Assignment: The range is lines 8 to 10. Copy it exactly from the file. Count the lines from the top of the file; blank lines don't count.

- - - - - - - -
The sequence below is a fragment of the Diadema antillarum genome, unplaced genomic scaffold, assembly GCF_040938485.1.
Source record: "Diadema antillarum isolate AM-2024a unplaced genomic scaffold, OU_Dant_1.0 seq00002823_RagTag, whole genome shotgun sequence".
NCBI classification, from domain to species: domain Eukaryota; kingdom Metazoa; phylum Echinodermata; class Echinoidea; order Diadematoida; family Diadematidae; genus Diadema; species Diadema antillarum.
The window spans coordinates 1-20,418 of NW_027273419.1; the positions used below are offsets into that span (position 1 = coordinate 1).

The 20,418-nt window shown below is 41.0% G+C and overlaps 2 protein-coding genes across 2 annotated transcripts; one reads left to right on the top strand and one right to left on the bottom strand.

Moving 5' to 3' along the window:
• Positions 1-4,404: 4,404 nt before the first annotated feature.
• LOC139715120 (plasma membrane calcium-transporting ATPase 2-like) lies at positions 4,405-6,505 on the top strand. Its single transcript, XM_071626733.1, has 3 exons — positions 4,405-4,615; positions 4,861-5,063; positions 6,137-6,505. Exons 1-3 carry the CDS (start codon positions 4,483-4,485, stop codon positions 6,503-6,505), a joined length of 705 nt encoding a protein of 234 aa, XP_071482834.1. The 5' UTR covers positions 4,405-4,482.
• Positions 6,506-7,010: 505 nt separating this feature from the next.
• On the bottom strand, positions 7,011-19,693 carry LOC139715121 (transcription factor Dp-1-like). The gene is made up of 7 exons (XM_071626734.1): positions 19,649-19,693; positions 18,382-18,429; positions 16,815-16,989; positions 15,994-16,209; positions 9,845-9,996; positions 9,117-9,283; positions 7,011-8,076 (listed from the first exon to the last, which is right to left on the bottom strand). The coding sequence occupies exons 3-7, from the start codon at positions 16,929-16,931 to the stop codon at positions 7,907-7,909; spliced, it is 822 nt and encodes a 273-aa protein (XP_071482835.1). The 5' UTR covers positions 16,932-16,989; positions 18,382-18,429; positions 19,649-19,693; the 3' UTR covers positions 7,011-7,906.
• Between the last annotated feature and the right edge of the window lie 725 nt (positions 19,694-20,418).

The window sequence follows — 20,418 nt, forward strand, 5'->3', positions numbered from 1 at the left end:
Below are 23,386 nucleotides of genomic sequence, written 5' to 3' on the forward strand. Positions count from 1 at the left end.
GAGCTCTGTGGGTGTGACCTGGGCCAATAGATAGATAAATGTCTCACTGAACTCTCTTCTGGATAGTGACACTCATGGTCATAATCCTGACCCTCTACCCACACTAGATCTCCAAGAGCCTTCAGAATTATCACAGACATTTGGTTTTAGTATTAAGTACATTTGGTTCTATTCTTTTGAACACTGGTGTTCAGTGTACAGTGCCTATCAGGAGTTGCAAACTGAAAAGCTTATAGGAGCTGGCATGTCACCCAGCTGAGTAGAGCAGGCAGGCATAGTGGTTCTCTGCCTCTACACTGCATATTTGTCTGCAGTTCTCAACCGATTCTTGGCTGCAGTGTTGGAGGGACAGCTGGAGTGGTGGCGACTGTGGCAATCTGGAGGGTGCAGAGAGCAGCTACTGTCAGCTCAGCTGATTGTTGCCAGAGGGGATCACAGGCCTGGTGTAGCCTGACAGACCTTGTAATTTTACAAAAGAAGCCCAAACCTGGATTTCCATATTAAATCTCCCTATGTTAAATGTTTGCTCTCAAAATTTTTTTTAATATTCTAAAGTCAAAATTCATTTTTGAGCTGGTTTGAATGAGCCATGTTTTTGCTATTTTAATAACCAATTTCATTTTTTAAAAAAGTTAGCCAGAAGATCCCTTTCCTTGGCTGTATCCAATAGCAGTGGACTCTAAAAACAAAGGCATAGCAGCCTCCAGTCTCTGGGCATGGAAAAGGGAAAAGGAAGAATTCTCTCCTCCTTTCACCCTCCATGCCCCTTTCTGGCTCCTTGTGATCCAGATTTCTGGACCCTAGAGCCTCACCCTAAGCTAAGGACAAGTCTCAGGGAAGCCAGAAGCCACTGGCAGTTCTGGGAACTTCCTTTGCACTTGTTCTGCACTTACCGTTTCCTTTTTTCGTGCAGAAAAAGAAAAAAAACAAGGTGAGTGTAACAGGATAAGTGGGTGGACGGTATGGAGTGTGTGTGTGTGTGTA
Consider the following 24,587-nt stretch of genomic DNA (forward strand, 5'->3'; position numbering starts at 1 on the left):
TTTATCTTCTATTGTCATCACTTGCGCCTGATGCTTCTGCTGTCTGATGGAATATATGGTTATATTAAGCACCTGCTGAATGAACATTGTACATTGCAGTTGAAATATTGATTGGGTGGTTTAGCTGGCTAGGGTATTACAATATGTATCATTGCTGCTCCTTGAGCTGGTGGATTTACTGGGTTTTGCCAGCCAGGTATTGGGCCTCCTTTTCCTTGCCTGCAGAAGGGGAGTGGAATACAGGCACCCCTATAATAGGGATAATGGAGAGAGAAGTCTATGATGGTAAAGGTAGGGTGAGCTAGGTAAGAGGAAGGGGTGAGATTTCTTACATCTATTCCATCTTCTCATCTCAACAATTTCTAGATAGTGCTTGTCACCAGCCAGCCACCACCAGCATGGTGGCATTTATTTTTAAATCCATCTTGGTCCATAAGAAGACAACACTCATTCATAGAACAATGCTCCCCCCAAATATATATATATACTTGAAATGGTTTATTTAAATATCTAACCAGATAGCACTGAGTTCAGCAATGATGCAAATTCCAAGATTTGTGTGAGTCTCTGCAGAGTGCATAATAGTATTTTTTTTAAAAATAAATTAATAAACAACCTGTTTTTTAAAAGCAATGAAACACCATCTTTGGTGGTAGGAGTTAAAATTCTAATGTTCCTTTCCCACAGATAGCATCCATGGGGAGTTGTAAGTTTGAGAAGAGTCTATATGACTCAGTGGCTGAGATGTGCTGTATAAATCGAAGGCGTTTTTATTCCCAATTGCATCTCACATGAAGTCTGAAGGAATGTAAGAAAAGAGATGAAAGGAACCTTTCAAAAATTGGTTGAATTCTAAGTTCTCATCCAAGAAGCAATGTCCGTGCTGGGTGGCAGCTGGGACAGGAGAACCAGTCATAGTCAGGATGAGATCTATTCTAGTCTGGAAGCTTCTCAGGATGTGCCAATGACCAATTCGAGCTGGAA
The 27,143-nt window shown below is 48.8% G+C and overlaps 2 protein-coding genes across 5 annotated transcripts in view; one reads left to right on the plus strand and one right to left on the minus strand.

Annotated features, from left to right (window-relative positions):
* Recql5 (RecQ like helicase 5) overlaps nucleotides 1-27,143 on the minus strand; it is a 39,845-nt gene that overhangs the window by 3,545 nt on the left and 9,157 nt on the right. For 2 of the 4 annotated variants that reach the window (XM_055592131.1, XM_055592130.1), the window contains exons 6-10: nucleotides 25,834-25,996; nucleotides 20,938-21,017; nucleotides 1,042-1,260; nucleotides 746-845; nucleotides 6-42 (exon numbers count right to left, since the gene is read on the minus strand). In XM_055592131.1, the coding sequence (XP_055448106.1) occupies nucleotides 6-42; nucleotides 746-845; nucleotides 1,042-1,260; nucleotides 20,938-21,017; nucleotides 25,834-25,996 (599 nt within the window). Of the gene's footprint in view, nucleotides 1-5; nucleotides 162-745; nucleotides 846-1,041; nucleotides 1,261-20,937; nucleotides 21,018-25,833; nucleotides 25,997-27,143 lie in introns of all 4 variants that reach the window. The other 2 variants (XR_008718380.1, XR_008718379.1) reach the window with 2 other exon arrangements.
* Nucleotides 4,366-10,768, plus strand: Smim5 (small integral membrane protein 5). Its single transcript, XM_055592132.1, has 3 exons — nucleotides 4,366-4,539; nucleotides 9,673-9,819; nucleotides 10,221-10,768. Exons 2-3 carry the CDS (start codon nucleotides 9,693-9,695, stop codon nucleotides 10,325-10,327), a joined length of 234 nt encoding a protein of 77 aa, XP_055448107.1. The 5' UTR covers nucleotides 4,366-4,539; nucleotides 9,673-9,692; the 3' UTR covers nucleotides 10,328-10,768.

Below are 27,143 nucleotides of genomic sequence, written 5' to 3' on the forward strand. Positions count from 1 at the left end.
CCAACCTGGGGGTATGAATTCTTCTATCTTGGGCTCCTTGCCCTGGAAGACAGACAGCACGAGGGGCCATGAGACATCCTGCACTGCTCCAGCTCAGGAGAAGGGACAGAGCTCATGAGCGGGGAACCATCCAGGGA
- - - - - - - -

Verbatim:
• LOC139715120 (plasma membrane calcium-transporting ATPase 2-like) lies at positions 4,405-6,505 on the top strand. Its single transcript, XM_071626733.1, has 3 exons — positions 4,405-4,615; positions 4,861-5,063; positions 6,137-6,505. Exons 1-3 carry the CDS (start codon positions 4,483-4,485, stop codon positions 6,503-6,505), a joined length of 705 nt encoding a protein of 234 aa, XP_071482834.1. The 5' UTR covers positions 4,405-4,482.
• Positions 6,506-7,010: 505 nt separating this feature from the next.
• On the bottom strand, positions 7,011-19,693 carry LOC139715121 (transcription factor Dp-1-like). The gene is made up of 7 exons (XM_071626734.1): positions 19,649-19,693; positions 18,382-18,429; positions 16,815-16,989; positions 15,994-16,209; positions 9,845-9,996; positions 9,117-9,283; positions 7,011-8,076 (listed from the first exon to the last, which is right to left on the bottom strand). The coding sequence occupies exons 3-7, from the start codon at positions 16,929-16,931 to the stop codon at positions 7,907-7,909; spliced, it is 822 nt and encodes a 273-aa protein (XP_071482835.1). The 5' UTR covers positions 16,932-16,989; positions 18,382-18,429; positions 19,649-19,693; the 3' UTR covers positions 7,011-7,906.